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All > Business > Finance > Personal Finance

Also listed in:

All > Business > Finance > Personal Finance

All > Business > Finance > Personal Finance

All > Business > Finance > Personal Finance > Income Tax

All > Business > Finance > Personal Finance

All > Business > Finance > Personal Finance

All > Business > Finance > Personal Finance

All > Business > Finance > Personal Finance

All > Business > Finance > Personal Finance

All > Business > Finance > Personal Finance

All > Business > Finance > Personal Finance

Also listed in:

All > Business > Finance > Personal Finance

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All > Business > Finance > Personal Finance > Mortgage

Also listed in:

All > Business > Finance > Personal Finance

Also listed in:

All > Business > Finance > Personal Finance

  • Under the UGMA, you as an adult can set up a custodial account for a minor and put assets such as cash, securities, and mutual funds into it.

    You pay no fees or charges to set up the account, and there is no limit on the amount you can put into it. To avoid owing potential gift tax, however, you may want to limit what you add each year to an amount that qualifies for the annual gift tax exclusion.

    One advantage of an UGMA custodial account is that you can transfer to it assets that you expect to increase in value. That way, any capital gains occur in the account, and you avoid potential estate taxes that might have been due had you owned the asset at your death.

    If you sell an asset in the account, taxable capital gains are calculated at the beneficiary's capital gains tax rate provided he or she is 18 or older. Taxable capital gains are calculated at the parents' rate if the child is younger than 18.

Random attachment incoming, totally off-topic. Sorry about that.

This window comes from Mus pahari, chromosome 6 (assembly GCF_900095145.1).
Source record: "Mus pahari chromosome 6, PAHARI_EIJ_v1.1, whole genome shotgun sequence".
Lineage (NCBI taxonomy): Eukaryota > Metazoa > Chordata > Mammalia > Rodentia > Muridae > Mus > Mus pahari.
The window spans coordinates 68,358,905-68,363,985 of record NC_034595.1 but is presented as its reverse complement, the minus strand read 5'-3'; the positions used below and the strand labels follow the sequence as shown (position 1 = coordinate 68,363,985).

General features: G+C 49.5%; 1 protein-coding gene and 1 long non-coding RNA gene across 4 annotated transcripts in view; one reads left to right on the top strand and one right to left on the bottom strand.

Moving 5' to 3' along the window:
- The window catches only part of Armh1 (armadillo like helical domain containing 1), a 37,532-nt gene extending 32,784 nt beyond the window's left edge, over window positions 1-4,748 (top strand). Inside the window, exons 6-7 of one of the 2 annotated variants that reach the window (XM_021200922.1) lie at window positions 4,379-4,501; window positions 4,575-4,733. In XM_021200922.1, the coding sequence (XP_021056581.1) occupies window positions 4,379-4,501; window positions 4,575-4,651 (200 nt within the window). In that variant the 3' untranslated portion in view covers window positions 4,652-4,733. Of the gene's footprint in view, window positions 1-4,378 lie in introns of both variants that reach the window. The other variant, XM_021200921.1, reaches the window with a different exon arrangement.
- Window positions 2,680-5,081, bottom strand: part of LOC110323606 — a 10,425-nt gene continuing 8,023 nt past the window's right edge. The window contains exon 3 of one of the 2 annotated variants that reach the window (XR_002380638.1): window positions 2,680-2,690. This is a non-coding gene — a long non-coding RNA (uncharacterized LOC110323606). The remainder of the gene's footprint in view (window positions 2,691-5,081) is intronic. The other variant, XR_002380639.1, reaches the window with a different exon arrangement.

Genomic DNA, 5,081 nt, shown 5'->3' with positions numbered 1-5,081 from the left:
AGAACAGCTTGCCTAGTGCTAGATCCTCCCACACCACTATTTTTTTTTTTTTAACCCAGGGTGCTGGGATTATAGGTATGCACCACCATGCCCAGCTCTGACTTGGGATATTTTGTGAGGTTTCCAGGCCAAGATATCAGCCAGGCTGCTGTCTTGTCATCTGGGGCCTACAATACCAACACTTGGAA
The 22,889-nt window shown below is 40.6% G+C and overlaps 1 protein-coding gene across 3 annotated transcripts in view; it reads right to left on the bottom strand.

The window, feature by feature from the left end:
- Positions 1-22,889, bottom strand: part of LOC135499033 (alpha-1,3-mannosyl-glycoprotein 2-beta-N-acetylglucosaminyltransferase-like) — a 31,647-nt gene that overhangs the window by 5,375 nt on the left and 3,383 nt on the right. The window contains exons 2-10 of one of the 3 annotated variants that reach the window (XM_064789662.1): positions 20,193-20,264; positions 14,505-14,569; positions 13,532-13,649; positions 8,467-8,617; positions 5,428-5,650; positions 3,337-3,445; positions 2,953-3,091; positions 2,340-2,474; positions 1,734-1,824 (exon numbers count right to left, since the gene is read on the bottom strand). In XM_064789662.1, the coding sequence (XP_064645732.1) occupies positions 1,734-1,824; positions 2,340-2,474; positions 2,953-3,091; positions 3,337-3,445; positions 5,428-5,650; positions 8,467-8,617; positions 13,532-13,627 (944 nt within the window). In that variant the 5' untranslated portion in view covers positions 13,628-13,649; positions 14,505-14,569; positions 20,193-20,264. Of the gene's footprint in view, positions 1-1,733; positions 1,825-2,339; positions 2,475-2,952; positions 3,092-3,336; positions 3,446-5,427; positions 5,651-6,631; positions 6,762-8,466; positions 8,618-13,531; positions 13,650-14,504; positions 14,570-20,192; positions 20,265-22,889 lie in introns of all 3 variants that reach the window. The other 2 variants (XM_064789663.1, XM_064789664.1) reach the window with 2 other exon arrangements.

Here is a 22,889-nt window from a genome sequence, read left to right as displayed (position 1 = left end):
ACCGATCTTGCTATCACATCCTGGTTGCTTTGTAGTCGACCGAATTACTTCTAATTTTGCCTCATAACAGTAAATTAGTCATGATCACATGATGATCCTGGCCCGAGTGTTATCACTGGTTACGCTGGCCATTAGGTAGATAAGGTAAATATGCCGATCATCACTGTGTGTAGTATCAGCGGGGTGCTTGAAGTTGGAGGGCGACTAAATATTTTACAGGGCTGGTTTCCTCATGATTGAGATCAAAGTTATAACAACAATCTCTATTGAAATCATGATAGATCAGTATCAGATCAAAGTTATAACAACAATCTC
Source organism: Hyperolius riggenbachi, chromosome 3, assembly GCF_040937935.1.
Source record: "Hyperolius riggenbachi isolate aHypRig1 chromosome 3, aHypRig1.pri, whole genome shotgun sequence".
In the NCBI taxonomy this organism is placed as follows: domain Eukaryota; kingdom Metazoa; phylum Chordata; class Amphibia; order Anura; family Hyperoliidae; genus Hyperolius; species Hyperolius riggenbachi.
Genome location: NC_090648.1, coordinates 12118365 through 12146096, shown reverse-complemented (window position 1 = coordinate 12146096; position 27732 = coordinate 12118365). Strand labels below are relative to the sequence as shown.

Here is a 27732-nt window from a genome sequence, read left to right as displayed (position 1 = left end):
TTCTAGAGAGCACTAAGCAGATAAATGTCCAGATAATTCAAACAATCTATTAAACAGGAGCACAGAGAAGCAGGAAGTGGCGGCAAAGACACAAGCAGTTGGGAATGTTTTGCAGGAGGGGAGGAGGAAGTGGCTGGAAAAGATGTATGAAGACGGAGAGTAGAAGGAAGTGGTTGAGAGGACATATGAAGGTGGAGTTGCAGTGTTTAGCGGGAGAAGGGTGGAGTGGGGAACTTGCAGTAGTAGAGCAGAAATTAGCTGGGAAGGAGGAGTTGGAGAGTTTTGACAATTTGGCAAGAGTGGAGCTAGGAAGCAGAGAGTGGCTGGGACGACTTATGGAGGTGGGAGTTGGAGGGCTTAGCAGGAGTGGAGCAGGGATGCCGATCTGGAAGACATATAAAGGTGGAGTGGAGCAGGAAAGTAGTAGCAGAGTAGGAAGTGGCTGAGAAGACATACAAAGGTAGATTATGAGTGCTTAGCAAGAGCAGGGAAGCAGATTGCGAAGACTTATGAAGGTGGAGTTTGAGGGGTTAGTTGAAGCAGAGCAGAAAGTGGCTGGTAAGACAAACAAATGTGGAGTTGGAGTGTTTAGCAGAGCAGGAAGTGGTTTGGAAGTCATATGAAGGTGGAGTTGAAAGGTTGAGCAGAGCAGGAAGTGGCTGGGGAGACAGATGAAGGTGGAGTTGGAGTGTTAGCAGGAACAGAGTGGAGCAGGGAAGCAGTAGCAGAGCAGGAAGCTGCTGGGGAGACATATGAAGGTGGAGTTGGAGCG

One potential disadvantage of a custodial account is that any gift to the account is irrevocable.

    The assets become the property of the beneficiary from the moment they go into the account, even though as a minor he or she cannot legally control activity in the account or take money out. At majority, which occurs at 18 or 21 depending on the state, the beneficiary may use the assets as he or she wishes.

    In addition, if you are both the donor and the custodian, and die while the beneficiary is still a minor, the assets are considered part of your estate. That could make your estate's value large enough to be vulnerable to estate taxes.

  • Browse Related Terms: Back-up withholding, Custodial account, Estate, Estate tax, Gift tax, Income, Income in respect of a decedent, Income stock, National debt, Qualified domestic trust (QDOT), Revocable trust, Uniform Gifts to Minors Act (UGMA), Uniform Transfers to Minors Act (UTMA)

All > Business > Finance > Personal Finance

  • The UTMA allows you as an adult to set up a custodial account for a minor, who owns any assets placed in the account, although he or she can't legally control the account until reaching the age of majority.

    The UTMA is similar to the Uniform Gifts to Minors Act (UGMA) in many respects, but you can use an UTMA to gift assets in addition to cash and securities, including real estate, fine art, antiques, patents, and royalties.

    You may choose to transfer assets that you expect to increase in value into the UTMA account. That way, any capital gains occur in the account, and you avoid potential estate taxes that might have been due had you owned the asset at your death.

    If you sell an asset in the account, taxable gain is figured at the beneficiary's capital gains tax rate provided he or she is 18 or older. Taxable capital gains above a certain limit that Congress sets each year are calculated at the parents' rate if the child is younger than 18.

    One potential disadvantage of a custodial account is that any gift to the account is irrevocable. The assets become the property of the beneficiary from the moment they go into the account, even though as a minor he or she cannot legally control activity in the account or take money out.

    At majority, which occurs at 18, 21, or 25 depending on the state, the beneficiary may use the assets as he or she wishes. To avoid owing potential gift tax, you may want to limit what you add each year to an amount that qualifies for the annual gift tax exclusion.

    In addition, if you are both the donor and the custodian, and die while the beneficiary is still a minor, the assets are considered part of your estate. That could make your estate's value large enough to be vulnerable to estate taxes.

  • Browse Related Terms: Back-up withholding, Custodial account, Estate, Estate tax, Gift tax, Income, Income in respect of a decedent, Income stock, National debt, Qualified domestic trust (QDOT), Revocable trust, Uniform Gifts to Minors Act (UGMA), Uniform Transfers to Minors Act (UTMA)

All > Business > Finance > Personal Finance

All > Business > Finance > Personal Finance

All > Business > Finance > Personal Finance

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